Wednesday, June 16, 2010

A story of two spills

Source. HT: Dick Grannis


Benjamin Cole said...

An improvement of this cartoon would be to show, geographically, where the money comes from and then goes--in other words, which states generate the red ink.

The truth is that the Red States are aptly named.

W.E. Heasley said...

That's a great picture!

Paul said...

True love really is blind. Your boyfriend has added 2.5 trillion to the debt in 500 days. Since Pelosi took over the Congress, annual spending has increased by around a trillion dollars.

The progressive income tax is the main culprit for the geographical disparity. You already know this, hence your conspiracy theory the GOP is really the party of taxing the rich.

John said...

I understand your point. However you have likely understated the size of the 'spill' in the gulf.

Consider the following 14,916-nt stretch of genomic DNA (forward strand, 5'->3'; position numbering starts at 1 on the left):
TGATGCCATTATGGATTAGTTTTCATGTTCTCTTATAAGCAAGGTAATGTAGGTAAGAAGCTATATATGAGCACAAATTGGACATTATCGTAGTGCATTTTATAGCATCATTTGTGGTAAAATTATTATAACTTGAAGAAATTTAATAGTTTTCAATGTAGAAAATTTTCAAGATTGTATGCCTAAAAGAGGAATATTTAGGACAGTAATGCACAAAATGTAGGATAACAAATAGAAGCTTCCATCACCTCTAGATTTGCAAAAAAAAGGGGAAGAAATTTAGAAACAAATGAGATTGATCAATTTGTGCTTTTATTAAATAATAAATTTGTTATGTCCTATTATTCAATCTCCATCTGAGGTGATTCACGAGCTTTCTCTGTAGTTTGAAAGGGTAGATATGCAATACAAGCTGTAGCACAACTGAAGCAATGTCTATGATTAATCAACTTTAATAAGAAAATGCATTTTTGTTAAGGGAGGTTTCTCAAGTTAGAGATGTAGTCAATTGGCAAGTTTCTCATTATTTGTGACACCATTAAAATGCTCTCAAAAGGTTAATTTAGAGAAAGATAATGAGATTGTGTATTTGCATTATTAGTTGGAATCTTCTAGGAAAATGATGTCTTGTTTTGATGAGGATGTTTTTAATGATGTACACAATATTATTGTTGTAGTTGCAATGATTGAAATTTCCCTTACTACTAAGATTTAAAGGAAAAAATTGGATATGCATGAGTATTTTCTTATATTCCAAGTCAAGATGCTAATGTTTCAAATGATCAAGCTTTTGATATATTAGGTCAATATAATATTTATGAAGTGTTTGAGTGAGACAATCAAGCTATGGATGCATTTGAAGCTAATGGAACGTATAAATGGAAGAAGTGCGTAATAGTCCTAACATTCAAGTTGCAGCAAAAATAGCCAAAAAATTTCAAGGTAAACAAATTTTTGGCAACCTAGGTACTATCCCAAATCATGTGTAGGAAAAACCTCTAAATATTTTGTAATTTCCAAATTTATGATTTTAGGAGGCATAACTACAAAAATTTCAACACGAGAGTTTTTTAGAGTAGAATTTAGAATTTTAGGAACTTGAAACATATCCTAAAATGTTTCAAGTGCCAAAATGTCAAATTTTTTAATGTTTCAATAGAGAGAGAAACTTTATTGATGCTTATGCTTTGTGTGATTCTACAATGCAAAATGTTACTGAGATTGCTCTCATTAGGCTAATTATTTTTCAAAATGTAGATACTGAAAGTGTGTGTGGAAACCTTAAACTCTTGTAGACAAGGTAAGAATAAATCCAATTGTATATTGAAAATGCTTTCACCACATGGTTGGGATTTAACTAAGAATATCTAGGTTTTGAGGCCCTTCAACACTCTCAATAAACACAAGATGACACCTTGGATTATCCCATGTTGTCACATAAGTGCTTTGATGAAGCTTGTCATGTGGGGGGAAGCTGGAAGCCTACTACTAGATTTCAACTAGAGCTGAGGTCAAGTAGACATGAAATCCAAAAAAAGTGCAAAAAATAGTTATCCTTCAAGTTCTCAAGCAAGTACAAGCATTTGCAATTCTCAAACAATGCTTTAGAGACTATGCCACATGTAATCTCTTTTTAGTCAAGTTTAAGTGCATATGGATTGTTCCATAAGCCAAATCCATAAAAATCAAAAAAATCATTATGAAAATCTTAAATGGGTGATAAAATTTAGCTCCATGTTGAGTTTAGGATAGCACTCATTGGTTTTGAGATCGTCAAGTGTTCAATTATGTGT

Those of you who are interested, you may find a map of the spill at:

It is virtually in my lap right now.

Douglas said...

This is a disturbing cartoon. But then that is all it is... a cartoon. What is happening in the Gulf of Mexico right now is so tragic that it is a kind of travesty to have it minimized in the way that this cartoon does for the goal of scoring political points.

11 PEOPLE LOST THEIR LIVES, entire segments of the economic basis of the people of the Gulf Coast are in dire risk, entire ecosystems will sustain damage that will take decades to recover, and the oil that is gushing into the Gulf is greater than anyone can really grasp, equivalent to an Exxon Valdez-size spill every four days, with the relief wells being very hazardous to perform, and if they fail then this well could spew enormous quantities of oil into the Gulf indefinitely.

You guys are something else, quibbling about your little political ideologies, scoring points with pathetic ad hominem sniping and elitist economic theorizing.